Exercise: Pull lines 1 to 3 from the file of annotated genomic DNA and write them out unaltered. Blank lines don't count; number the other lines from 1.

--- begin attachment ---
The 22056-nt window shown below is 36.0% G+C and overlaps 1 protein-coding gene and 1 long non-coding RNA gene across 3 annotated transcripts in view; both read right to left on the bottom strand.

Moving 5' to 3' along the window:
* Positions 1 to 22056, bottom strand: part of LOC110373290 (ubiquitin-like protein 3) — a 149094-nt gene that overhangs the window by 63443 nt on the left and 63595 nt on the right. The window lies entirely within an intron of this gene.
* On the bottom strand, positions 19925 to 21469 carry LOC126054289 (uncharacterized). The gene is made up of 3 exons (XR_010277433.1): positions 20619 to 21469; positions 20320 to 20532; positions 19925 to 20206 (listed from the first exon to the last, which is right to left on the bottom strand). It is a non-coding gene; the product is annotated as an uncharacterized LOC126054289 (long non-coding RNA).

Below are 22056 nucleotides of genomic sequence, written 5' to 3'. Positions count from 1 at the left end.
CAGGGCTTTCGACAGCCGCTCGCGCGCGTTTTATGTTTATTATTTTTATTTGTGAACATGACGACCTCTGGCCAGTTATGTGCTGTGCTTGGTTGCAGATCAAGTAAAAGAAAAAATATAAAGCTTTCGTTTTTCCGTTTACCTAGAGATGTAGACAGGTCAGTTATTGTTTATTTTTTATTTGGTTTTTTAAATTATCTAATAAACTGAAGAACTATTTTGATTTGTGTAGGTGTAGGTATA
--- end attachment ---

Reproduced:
The 22056-nt window shown below is 36.0% G+C and overlaps 1 protein-coding gene and 1 long non-coding RNA gene across 3 annotated transcripts in view; both read right to left on the bottom strand.

Moving 5' to 3' along the window:
* Positions 1 to 22056, bottom strand: part of LOC110373290 (ubiquitin-like protein 3) — a 149094-nt gene that overhangs the window by 63443 nt on the left and 63595 nt on the right. The window lies entirely within an intron of this gene.